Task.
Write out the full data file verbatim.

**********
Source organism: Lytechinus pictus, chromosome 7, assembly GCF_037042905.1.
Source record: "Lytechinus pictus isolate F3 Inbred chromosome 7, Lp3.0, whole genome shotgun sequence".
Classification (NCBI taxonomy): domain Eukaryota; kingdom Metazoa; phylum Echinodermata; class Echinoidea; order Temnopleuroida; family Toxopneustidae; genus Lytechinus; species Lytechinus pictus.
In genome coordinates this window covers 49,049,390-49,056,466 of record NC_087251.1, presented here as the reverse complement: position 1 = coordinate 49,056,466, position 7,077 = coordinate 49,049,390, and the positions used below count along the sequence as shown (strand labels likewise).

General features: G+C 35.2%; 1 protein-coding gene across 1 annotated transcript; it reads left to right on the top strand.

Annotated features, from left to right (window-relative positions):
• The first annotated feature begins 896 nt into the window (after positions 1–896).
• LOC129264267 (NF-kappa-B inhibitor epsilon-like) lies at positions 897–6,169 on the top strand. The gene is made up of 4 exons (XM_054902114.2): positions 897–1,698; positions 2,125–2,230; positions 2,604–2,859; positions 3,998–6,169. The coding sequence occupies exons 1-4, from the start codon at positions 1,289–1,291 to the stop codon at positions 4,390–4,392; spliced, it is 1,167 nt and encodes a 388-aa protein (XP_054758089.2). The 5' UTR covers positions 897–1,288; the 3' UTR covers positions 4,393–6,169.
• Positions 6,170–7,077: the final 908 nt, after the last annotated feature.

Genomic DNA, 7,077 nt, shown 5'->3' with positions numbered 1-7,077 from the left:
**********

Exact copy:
Source organism: Lytechinus pictus, chromosome 7, assembly GCF_037042905.1.
Source record: "Lytechinus pictus isolate F3 Inbred chromosome 7, Lp3.0, whole genome shotgun sequence".
Classification (NCBI taxonomy): domain Eukaryota; kingdom Metazoa; phylum Echinodermata; class Echinoidea; order Temnopleuroida; family Toxopneustidae; genus Lytechinus; species Lytechinus pictus.
In genome coordinates this window covers 49,049,390-49,056,466 of record NC_087251.1, presented here as the reverse complement: position 1 = coordinate 49,056,466, position 7,077 = coordinate 49,049,390, and the positions used below count along the sequence as shown (strand labels likewise).

General features: G+C 35.2%; 1 protein-coding gene across 1 annotated transcript; it reads left to right on the top strand.

Annotated features, from left to right (window-relative positions):
• The first annotated feature begins 896 nt into the window (after positions 1–896).
• LOC129264267 (NF-kappa-B inhibitor epsilon-like) lies at positions 897–6,169 on the top strand. The gene is made up of 4 exons (XM_054902114.2): positions 897–1,698; positions 2,125–2,230; positions 2,604–2,859; positions 3,998–6,169. The coding sequence occupies exons 1-4, from the start codon at positions 1,289–1,291 to the stop codon at positions 4,390–4,392; spliced, it is 1,167 nt and encodes a 388-aa protein (XP_054758089.2). The 5' UTR covers positions 897–1,288; the 3' UTR covers positions 4,393–6,169.
• Positions 6,170–7,077: the final 908 nt, after the last annotated feature.

Genomic DNA, 7,077 nt, shown 5'->3' with positions numbered 1-7,077 from the left: